Monday, 29 November 2021

Investing in a green future

Investing in a green future

THE first question that many people ask about a new green future of emissions-free transport, climate-friendly heating, super-insulated homes and sustainable electricity production is “How much will it all cost?” and, even more importantly, “Who is going to pay for it?”

The answer is a very great deal and investment will come from many sources. The Government’s 10-point Plan for a Green Industrial Revolution offers
£12 billion in funding, which it hopes will be matched by three times from the private sector.

Government funding is concentrating on kick-starting the low carbon technologies that will power the future through encouraging innovation via the Net Zero Innovation Portfolio (www.gov.uk/government/collections/net-zero-innovation-portfolio).

You may have seen the small, hydrogen-powered, driverless submarine designed to carry freight through shallow waters that recently won funding for development.

More established technologies such as air and ground source heat pumps, electric cars and solar panels are improving in design and becoming cheaper as they become mass market, making their adoption easier and comparable in cost for ordinary householders to their fossil fuel burning equivalents.

Any period involving great innovation offers opportunities for investment and the green revolution is no different. This year, the Treasury is to issue sovereign green gilts and green savings bonds via National Savings and Investments.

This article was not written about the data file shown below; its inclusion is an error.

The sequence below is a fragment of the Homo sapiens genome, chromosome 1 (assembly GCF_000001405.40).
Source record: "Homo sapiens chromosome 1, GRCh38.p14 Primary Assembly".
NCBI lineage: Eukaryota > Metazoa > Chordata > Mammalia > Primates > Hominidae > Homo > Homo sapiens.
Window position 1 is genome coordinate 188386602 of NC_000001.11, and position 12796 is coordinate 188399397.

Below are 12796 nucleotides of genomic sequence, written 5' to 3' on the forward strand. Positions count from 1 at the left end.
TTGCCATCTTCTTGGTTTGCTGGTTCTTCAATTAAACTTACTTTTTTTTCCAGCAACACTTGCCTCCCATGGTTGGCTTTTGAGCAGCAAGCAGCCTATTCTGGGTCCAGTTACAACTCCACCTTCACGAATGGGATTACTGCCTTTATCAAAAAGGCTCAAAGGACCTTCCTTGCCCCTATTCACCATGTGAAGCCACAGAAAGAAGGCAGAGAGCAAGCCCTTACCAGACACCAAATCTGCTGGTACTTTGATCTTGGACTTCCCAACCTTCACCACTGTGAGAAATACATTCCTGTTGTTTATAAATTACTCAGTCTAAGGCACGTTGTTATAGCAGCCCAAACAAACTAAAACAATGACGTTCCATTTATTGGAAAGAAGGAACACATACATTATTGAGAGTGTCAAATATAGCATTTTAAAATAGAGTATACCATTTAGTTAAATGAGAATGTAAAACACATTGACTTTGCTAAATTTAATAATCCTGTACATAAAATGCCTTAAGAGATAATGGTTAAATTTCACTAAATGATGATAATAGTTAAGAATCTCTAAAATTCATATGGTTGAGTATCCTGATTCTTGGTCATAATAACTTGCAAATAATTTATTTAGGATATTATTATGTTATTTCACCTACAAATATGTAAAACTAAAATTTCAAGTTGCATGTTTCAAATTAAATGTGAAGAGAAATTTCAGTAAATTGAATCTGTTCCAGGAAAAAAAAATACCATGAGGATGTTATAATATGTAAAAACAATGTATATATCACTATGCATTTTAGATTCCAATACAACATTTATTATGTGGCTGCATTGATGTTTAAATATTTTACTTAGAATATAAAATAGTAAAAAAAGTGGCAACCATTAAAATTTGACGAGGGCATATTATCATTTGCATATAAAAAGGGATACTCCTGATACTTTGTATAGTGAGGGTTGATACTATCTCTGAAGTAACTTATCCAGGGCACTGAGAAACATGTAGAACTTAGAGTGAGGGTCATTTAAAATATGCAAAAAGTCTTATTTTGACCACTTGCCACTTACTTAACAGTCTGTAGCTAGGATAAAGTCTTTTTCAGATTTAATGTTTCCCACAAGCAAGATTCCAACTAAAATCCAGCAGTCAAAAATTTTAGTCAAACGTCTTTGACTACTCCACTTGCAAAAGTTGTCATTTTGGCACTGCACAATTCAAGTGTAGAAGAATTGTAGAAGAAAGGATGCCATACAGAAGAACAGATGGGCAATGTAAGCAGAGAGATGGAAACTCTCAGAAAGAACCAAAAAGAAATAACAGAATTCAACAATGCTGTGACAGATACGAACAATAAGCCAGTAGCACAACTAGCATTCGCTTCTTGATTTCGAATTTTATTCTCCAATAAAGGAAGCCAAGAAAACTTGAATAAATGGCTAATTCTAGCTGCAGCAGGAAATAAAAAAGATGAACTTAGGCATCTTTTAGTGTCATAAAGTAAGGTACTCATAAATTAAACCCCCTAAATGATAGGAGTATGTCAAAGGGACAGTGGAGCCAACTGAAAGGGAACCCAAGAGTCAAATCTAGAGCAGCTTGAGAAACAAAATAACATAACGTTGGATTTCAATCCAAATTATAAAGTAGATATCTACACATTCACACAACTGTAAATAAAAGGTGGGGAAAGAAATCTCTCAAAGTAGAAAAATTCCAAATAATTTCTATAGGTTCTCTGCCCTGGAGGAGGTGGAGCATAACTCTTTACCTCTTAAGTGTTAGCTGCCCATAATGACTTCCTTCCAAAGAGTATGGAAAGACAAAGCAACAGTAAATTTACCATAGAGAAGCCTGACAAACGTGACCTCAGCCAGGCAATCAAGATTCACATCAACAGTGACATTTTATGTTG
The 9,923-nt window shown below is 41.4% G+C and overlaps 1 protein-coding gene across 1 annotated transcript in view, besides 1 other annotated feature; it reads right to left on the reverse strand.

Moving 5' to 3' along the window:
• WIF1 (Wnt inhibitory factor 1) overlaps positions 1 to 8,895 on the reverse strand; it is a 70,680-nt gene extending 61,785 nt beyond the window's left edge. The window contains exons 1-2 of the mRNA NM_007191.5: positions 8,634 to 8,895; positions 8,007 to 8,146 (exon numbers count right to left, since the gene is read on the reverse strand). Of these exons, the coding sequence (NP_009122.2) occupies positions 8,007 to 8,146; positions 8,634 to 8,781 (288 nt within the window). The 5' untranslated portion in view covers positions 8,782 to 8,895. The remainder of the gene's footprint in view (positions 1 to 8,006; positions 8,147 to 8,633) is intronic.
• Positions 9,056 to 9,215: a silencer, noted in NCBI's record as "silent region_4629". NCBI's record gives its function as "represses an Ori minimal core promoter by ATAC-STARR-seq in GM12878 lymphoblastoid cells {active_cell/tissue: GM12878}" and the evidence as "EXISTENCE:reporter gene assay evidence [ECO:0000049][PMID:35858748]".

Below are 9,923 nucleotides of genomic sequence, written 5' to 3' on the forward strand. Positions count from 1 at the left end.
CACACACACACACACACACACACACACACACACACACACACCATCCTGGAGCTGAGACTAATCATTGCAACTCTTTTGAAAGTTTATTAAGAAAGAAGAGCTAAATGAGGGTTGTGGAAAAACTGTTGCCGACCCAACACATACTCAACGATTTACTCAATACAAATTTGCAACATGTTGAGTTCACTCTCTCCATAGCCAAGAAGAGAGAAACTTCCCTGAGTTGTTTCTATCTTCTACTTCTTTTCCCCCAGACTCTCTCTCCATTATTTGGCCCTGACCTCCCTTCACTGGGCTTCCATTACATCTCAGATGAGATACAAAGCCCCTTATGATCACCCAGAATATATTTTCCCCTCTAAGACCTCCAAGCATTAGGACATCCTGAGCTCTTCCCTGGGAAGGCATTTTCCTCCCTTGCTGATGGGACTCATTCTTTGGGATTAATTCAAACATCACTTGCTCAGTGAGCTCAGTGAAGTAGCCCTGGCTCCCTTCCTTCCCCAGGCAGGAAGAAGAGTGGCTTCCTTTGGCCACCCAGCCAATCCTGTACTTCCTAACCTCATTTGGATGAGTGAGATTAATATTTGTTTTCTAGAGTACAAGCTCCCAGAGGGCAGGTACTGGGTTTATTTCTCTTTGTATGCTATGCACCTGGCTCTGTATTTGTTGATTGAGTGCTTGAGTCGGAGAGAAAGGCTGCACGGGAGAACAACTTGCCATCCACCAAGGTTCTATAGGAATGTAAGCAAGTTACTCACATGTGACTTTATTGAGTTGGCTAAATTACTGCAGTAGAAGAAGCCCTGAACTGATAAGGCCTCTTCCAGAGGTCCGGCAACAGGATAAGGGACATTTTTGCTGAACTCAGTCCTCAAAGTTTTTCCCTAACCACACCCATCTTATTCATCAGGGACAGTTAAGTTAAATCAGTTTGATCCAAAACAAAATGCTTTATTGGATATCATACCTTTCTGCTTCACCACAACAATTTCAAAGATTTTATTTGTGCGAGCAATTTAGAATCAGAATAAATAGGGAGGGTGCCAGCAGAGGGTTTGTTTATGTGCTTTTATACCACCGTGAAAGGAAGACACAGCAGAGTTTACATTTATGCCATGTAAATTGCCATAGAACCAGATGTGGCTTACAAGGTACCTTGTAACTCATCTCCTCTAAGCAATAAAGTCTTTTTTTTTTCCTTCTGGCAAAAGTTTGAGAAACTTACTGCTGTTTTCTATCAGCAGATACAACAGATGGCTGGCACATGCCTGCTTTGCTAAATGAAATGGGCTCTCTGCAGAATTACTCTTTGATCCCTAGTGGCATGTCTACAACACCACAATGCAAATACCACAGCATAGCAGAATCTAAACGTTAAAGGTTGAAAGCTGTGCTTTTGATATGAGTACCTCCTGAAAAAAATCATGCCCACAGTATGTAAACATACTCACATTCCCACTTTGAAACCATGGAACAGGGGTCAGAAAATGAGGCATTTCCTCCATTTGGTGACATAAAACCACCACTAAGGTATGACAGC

The proceeds of these, besides providing a return for investors and savers, will be used to finance only eligible green projects, giving ordinary people the chance to directly finance green innovation.

If you want to invest directly in specific green innovation projects, you can also do so via crowdfunding platforms such as Abundance Investment (www.abundanceinvestment.com).

Abundance offers the opportunity to invest in a variety of energy saving and sustainable energy generation projects, for example, a project to install energy efficient LED lighting at growers Global Berry, enabling their greenhouses to grow UK strawberries all year round.

Abundance offers a useful marketplace as well where shares in existing projects can be bought and sold.

Even closer to home opportunities exist for investing in local green energy projects.

Reading Community Energy installs solar panels paid for by public subscription and has 22 solar panel systems on local rooftops.

Reading Hydro used public subscription to raise the money to install twin-screw Archimedes turbines in the River Thames at Reading, which will generate 320 megawatt hours of energy per year.

Sale of the power generated then provides a return to the investors.

Reading Hydro is a community benefit society and aims to cover costs,m not make large profits.

I tried very hard to get some more shares when they were advertised earlier this year. It’s testament to the number of people keen to invest in the green economy that they were sold out within days and I was disappointed.

In Henley, the town council’s climate emergency working group has a community benefit society of its own, Chiltern Hills Community Energy, which is aiming to raise money by public subscription to put solar panels on local commercial premises.

So, as the old saying goes, “Where there’s muck, there’s brass”.

While the green revolution may not offer a lot of muck, it will offer many opportunities for those keen to invest in some exciting new green technologies.

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